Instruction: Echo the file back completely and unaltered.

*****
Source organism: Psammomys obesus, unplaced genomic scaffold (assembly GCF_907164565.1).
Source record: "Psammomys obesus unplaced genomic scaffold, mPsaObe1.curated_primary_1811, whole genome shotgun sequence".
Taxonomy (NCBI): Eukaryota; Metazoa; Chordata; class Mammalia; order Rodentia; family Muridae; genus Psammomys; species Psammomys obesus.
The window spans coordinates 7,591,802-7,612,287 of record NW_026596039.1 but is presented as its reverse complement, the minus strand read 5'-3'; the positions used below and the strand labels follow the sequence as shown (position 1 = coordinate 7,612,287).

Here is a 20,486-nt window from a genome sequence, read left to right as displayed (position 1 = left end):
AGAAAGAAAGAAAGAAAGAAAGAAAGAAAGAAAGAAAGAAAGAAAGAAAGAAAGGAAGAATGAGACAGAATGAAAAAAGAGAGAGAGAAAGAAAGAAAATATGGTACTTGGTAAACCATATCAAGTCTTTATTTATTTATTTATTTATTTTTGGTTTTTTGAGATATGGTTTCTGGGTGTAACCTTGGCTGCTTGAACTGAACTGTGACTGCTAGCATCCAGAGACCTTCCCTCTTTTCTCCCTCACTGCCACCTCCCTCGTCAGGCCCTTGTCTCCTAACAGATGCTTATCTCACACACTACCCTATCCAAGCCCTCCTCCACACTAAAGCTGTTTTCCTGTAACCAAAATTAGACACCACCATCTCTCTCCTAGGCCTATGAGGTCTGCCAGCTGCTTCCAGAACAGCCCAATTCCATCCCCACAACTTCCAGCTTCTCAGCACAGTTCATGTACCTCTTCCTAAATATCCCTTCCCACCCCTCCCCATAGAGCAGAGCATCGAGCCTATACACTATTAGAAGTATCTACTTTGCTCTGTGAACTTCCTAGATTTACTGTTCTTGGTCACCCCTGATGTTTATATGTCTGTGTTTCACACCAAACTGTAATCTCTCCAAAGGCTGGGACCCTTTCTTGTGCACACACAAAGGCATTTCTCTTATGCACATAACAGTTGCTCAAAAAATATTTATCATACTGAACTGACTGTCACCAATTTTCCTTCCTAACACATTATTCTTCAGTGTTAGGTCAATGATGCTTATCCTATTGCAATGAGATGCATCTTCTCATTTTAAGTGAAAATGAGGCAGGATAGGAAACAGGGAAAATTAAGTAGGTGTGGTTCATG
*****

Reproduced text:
Source organism: Psammomys obesus, unplaced genomic scaffold (assembly GCF_907164565.1).
Source record: "Psammomys obesus unplaced genomic scaffold, mPsaObe1.curated_primary_1811, whole genome shotgun sequence".
Taxonomy (NCBI): Eukaryota; Metazoa; Chordata; class Mammalia; order Rodentia; family Muridae; genus Psammomys; species Psammomys obesus.
The window spans coordinates 7,591,802-7,612,287 of record NW_026596039.1 but is presented as its reverse complement, the minus strand read 5'-3'; the positions used below and the strand labels follow the sequence as shown (position 1 = coordinate 7,612,287).

Here is a 20,486-nt window from a genome sequence, read left to right as displayed (position 1 = left end):
AGAAAGAAAGAAAGAAAGAAAGAAAGAAAGAAAGAAAGAAAGAAAGAAAGAAAGGAAGAATGAGACAGAATGAAAAAAGAGAGAGAGAAAGAAAGAAAATATGGTACTTGGTAAACCATATCAAGTCTTTATTTATTTATTTATTTATTTTTGGTTTTTTGAGATATGGTTTCTGGGTGTAACCTTGGCTGCTTGAACTGAACTGTGACTGCTAGCATCCAGAGACCTTCCCTCTTTTCTCCCTCACTGCCACCTCCCTCGTCAGGCCCTTGTCTCCTAACAGATGCTTATCTCACACACTACCCTATCCAAGCCCTCCTCCACACTAAAGCTGTTTTCCTGTAACCAAAATTAGACACCACCATCTCTCTCCTAGGCCTATGAGGTCTGCCAGCTGCTTCCAGAACAGCCCAATTCCATCCCCACAACTTCCAGCTTCTCAGCACAGTTCATGTACCTCTTCCTAAATATCCCTTCCCACCCCTCCCCATAGAGCAGAGCATCGAGCCTATACACTATTAGAAGTATCTACTTTGCTCTGTGAACTTCCTAGATTTACTGTTCTTGGTCACCCCTGATGTTTATATGTCTGTGTTTCACACCAAACTGTAATCTCTCCAAAGGCTGGGACCCTTTCTTGTGCACACACAAAGGCATTTCTCTTATGCACATAACAGTTGCTCAAAAAATATTTATCATACTGAACTGACTGTCACCAATTTTCCTTCCTAACACATTATTCTTCAGTGTTAGGTCAATGATGCTTATCCTATTGCAATGAGATGCATCTTCTCATTTTAAGTGAAAATGAGGCAGGATAGGAAACAGGGAAAATTAAGTAGGTGTGGTTCATG